Spring 2017

3 Questions for Shannon Griffin, D96

How one dentist is confronting access to care.

By Divya Amladi

As the chair of Oklahoma Mission of Mercy, a two-day free clinic for those without access to dental care, Shannon Griffin, D96, had to turn down patients at 3:45 in the morning during last year’s event. The doors weren’t set to open until 5 a.m., but people had been lining up since the previous evening. Nearly half of all Oklahoma residents lack dental insurance. Griffin, who practices at Griffin Smiles Comprehensive Dentistry and serves as vice president of the Oklahoma Dental Association and director of the Advanced Education in General Dentistry Residency at the University of Oklahoma College of Dentistry, has been working with Mission of Mercy for eight years to provide basic services for those who are in urgent need of dental care. Tufts Dental Medicine spoke with her about access to care and what might be done to get more patients to the dentist.

More than 100 million people in the United States might not have dental insurance, and many who are covered are underinsured. To what extent have you witnessed this?

 I didn’t realize how great the need was until I was exposed to Mission of Mercy. I saw 1,000 people sleeping in a frozen parking lot to get into line for free dentistry. With the Affordable Care Act, there are more options for patients to get stand-alone coverage, but most individual plans don’t provide adequate assistance, so you’re seeing people come in for diagnosis and emergencies, but not preventive care.

What are the long-term effects of this access gap?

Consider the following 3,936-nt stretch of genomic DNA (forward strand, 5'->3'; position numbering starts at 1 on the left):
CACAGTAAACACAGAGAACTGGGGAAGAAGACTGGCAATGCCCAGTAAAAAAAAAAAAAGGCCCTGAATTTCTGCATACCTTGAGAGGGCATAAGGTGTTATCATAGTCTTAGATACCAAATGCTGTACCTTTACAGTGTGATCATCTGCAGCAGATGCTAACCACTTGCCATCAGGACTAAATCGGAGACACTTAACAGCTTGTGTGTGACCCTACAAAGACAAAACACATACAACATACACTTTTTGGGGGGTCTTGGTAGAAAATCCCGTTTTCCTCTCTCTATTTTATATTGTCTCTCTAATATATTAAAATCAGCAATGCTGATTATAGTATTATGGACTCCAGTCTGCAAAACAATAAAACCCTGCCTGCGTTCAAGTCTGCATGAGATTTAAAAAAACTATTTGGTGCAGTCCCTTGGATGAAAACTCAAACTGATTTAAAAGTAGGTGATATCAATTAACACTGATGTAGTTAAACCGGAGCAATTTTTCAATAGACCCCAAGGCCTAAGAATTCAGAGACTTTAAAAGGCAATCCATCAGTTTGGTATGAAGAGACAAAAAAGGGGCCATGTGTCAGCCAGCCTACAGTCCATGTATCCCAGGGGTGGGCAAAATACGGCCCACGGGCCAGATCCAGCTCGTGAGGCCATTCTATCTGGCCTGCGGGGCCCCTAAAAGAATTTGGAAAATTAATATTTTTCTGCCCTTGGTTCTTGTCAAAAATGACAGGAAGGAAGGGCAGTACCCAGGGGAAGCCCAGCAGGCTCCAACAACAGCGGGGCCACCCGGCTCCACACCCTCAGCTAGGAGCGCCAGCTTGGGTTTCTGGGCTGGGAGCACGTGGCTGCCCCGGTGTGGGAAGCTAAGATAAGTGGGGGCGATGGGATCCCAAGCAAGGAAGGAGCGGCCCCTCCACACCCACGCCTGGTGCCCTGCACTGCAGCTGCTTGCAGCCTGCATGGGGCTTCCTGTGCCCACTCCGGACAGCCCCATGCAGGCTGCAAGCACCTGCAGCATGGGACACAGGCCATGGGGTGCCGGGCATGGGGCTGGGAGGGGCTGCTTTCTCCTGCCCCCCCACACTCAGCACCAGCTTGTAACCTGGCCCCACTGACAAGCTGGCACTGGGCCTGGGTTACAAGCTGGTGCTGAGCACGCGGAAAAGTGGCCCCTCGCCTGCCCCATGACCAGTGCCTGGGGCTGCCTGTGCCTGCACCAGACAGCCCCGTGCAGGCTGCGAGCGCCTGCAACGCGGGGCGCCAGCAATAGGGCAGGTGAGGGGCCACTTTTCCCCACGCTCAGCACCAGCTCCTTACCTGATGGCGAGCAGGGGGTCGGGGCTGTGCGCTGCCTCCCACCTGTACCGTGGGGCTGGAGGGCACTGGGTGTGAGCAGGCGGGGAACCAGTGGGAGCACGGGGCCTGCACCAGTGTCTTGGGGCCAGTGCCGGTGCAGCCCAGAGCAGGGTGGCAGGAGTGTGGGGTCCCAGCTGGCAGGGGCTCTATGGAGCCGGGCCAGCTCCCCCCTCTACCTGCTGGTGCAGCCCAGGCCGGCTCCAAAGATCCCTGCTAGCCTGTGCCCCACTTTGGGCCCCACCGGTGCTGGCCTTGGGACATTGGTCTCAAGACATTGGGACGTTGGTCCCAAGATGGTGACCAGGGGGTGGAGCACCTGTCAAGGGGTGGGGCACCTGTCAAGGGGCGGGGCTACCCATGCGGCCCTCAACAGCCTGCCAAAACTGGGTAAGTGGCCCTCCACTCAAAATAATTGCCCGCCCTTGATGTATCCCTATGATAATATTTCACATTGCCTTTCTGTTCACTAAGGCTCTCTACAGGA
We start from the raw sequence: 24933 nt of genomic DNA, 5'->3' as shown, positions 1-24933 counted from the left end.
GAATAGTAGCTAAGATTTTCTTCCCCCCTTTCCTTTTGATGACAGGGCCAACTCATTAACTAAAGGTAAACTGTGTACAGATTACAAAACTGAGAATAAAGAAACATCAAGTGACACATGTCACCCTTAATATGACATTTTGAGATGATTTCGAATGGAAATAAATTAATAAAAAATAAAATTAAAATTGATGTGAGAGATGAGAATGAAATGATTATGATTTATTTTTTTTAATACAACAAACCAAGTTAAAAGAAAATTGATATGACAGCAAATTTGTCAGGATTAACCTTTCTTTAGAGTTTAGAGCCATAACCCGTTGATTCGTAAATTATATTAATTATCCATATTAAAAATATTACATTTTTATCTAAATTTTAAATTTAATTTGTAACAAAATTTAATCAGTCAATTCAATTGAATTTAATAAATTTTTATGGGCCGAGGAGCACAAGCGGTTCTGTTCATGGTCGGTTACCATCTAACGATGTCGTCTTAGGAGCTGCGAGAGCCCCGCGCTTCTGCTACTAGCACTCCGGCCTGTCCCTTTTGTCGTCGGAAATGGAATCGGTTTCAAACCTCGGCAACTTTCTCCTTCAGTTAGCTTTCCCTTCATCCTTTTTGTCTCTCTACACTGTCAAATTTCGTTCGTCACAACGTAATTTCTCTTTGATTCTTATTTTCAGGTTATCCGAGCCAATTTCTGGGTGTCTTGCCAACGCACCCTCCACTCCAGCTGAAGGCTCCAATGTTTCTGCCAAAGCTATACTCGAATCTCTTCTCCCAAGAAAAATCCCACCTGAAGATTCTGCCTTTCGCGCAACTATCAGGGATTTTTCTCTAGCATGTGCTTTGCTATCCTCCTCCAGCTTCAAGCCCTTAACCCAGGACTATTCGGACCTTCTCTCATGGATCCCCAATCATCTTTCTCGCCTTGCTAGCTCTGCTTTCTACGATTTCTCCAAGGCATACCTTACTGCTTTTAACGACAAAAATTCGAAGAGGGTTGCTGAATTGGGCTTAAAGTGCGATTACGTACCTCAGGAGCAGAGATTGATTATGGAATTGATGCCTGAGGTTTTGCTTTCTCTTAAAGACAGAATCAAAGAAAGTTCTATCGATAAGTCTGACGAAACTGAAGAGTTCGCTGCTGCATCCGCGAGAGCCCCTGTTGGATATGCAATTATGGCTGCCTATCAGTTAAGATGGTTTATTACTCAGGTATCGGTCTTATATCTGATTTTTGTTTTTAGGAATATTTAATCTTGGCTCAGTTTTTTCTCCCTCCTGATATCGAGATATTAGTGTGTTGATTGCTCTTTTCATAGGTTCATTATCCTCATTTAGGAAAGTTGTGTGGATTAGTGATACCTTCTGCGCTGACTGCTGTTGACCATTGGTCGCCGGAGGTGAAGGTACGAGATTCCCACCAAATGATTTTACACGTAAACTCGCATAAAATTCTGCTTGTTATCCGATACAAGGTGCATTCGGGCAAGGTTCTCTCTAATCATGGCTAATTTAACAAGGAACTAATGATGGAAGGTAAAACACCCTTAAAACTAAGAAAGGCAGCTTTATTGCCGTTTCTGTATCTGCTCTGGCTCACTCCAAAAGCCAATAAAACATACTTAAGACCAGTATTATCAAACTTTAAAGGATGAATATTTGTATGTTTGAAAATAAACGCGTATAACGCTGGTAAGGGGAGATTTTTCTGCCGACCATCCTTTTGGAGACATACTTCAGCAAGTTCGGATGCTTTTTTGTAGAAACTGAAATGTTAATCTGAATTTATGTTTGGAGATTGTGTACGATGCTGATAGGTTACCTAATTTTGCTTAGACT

Dental diseases can be silent diseases. Dental decay is the number one childhood disease, and a lot of times parents don’t recognize it. Any childhood disease can set a kid back because they can’t focus in school. For the children of American Indians, the decay rate is almost double. Most tribes have dental clinics that are located far from their residences, so they don’t ever seek care. And if you’re not receiving care, you may also not be aware of oral health issues and their connection to your overall health.

What can be done to address the issue on the individual, local or federal levels?

Our dental foundation in Oklahoma has mobile units that go into communities that don’t have any access to care. Primarily the focus there is on restoration and diagnosis and prevention. One problem is getting professionals into rural areas. While student loan debt forgiveness plans have been helpful for attracting young dentists, the challenge is keeping them in those areas. In places like Alaska, mid-level providers have really made a difference. The American Dental Association has done a great job making access to care a priority, but we need to continue education, not just for the public, but also so that dental professionals realize the urgency of the issue.

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